Entries in Allen & Delancey (3)


The Payoff: Allen & Delancey

Today, Neil Ferguson wins vindication, in the form of a rave two-star review from Frank Bruni:

In its unusual marriage of setting and style, his new restaurant, Allen & Delancey, makes a striking bid for attention. But that’s not all it has going for it.

It’s easily one of the prettiest, most comfortable places I’ve been introduced to in a while, a reminder of how crucial to an evening’s enjoyment the right visual trappings, the right amount of elbowroom and the ability to have a conversation without shouting can be…

And the food at Allen & Delancey is at once sophisticated and accessible, reliant on fail-safe luxuries deployed in a modestly creative and occasionally playful manner. It’s not entirely unlike what Mr. Ferguson was doing uptown, but context is everything.

While his approach seemed too tame and uneventful in one milieu, at one price point, it plays differently in another. At Allen & Delancey the vibe is relaxed, and all the entrees are under $30. You don’t typically get polish like this at prices like these.

We win $4, while Eater loses $1, on our hypothetical one-dollar bets.

          Eater        NYJ
Bankroll $59.50   $73.67
Gain/Loss –1.00   +4.00
Total $58.50   $77.67
 * * * * * * * * * * * * * * * * * * * *
Won–Lost 25–11   27–9



Rolling the Dice: Allen & Delancey

Every week, we take our turn with Lady Luck on the BruniBetting odds as posted by Eater. Just for kicks, we track Eater’s bet too, and see who is better at guessing what the unpredictable Bruni will do. We track our sins with an imaginary $1 bet every week.

The Line: Tomorrow, Frank Bruni reviews Allen & Delancey, the place where Neil Ferguson re-surfaced after getting canned by Gordon Ramsay. The Eater oddsmakers have set the action as follows (√√ denotes the Eater bet):

Zero Stars: 5-1
One Star: 2-1
Two Stars: 4-1
Three Stars: 7-1
Four Stars: 25,000-1

The Skinny: Bruni awarded two stars to Gordon Ramsay at The London, with Ferguson running the kitchen. For a restaurant of that calibre, it was a serious smackdown. If we take that review as a general indictment of Ferguson’s talent, then it doesn’t bode well for Allen & Delancey, where the overall mise en scène can’t compete with Ramsay’s uptown palace.

But I didn’t read the Ramsay review that way. The Times star system, particularly as Bruni interprets it, weighs price very heavily. All Bruni was saying was that, at these prices (among the highest in town), he expected more culinary fireworks. Now, I thought that Bruni missed the boat at GR, even allowing for his price-weighted grading curve. But even allowing for that, it doesn’t necessarily follow that Ferguson will get slammed at Allen & Delancey.

The other way of seeing it is that, at a much gentler price point, you get a chef whom Gordon Ramsay thought was capable of earning four stars—for there is no doubt that Ramsay intended his New York restaurant to compete with the city’s very best. All of the entrées at A&D are below $30, which in this era is practically bargain pricing for a chef with Ferguson’s pedigree. Of course, that’s still no guarantee that Bruni will like it, but I’m betting that A&D’s hearty rusticity will appeal to him.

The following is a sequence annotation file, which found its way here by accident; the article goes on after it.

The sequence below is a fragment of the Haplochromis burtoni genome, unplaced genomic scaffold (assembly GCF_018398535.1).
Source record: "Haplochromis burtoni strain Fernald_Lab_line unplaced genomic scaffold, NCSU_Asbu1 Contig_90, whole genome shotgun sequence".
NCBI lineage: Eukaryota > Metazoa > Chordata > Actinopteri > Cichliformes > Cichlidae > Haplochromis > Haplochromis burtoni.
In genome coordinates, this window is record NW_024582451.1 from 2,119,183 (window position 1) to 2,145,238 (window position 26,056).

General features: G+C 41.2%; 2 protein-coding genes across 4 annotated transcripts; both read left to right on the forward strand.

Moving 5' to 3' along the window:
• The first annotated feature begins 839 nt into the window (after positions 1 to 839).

At any rate, I liked it, and while Bruni’s tastes and mine don’t always coincide, I can’t help using my own reviews as a tie-breaker—clearly not a fool-proof betting strategy!!

The Bet: It’s a close call, but we predict that Frank Bruni will award two stars to Allen & Delancey.


Allen & Delancey

[Kalina via Eater]

Note: Allen & Delancey closed in March 2010, after something like five chefs in three years. A Scottish-themed restaurant, Mary Queen of Scots, from the Highlands team, opened in November 2010.

The new restaurant Allen & Delancey had one of those star-crossed births that give restaurant owners nightmares. It was announced for the Fall of 2006 with former Craftbar chef Akhtar Nawab at the helm. Then, an investor pulled out, and the project seemed dead…or was it?

A year later, Allen & Delancey has finally opened, with Neil Ferguson in the kitchen. Ferguson is the chef that was canned after the critics demolished Gordon Ramsay at the London. Ramsay is still alive and kicking with a new chef de cuisine, while at A&D you can enjoy, at less than half the price, the chef whom Gordon Ramsay thought was capable of earning four stars.

The space has been beautifully decked out, but it’s so dark you should bring a flashlight to read the menu. Ferguson keeps things simple, with just seven appetizers ($12–18) and seven entrées ($22–29). The similarity to the menu at Gordon Ramsay is striking: not a lot of fireworks, but simple things are done well.

allendelancey01a.jpg allendelancey01b.jpg
Terrine of Guinea Hen (left); Cabbage, Beef and Onion (right)

My girlfriend and I both started with the Terrine of Guinea Hen, Smoked Ham Knuckle, Foie Gras, and Beetroot ($18). It takes a sure hand to make all of those ingredients work, but Ferguson managed it.

I probably wouldn’t have chosen Cabbage, Beef and Onion ($29), had not the server recommended it. This is the kind of dish that got Ferguson in trouble at Gordon Ramsay. It’s a technically impeccable presentation that doesn’t have much oomph. I was pleased with it, but perhaps some people will say that it doesn’t deserve to be a nearly $30 entrée.

The major critics have yet to weigh in on Allen & Delancey. The staff, who are all excited about the restaurant, mentioned that both Adam Platt and Frank Bruni visited earlier in the week. I can only hope that Ferguson gets a fair shake this time. Allen & Delancey deserves to succeed.

Allen & Delancey (115 Allen Street at Delancey Street, Lower East Side)

Food: **
Service: **
Ambiance: **
Overall: **